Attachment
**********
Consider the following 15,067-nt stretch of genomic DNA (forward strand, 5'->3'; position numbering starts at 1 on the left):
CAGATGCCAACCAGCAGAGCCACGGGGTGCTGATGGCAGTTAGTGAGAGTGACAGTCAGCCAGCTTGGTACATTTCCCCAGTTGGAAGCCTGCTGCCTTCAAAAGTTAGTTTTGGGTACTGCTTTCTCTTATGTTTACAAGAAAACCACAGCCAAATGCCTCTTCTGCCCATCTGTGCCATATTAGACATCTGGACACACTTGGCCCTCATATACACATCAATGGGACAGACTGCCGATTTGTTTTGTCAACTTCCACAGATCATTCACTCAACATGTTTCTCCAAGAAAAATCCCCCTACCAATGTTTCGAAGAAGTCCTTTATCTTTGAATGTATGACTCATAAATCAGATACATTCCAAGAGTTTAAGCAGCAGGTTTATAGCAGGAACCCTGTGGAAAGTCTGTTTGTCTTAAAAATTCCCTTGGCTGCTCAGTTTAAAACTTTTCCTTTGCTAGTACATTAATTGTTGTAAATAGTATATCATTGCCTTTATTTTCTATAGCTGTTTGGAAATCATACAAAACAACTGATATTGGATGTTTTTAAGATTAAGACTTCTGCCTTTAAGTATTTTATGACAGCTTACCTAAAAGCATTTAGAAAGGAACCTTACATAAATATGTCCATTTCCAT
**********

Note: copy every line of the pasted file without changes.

Consider the following 15,067-nt stretch of genomic DNA (forward strand, 5'->3'; position numbering starts at 1 on the left):
CAGATGCCAACCAGCAGAGCCACGGGGTGCTGATGGCAGTTAGTGAGAGTGACAGTCAGCCAGCTTGGTACATTTCCCCAGTTGGAAGCCTGCTGCCTTCAAAAGTTAGTTTTGGGTACTGCTTTCTCTTATGTTTACAAGAAAACCACAGCCAAATGCCTCTTCTGCCCATCTGTGCCATATTAGACATCTGGACACACTTGGCCCTCATATACACATCAATGGGACAGACTGCCGATTTGTTTTGTCAACTTCCACAGATCATTCACTCAACATGTTTCTCCAAGAAAAATCCCCCTACCAATGTTTCGAAGAAGTCCTTTATCTTTGAATGTATGACTCATAAATCAGATACATTCCAAGAGTTTAAGCAGCAGGTTTATAGCAGGAACCCTGTGGAAAGTCTGTTTGTCTTAAAAATTCCCTTGGCTGCTCAGTTTAAAACTTTTCCTTTGCTAGTACATTAATTGTTGTAAATAGTATATCATTGCCTTTATTTTCTATAGCTGTTTGGAAATCATACAAAACAACTGATATTGGATGTTTTTAAGATTAAGACTTCTGCCTTTAAGTATTTTATGACAGCTTACCTAAAAGCATTTAGAAAGGAACCTTACATAAATATGTCCATTTCCAT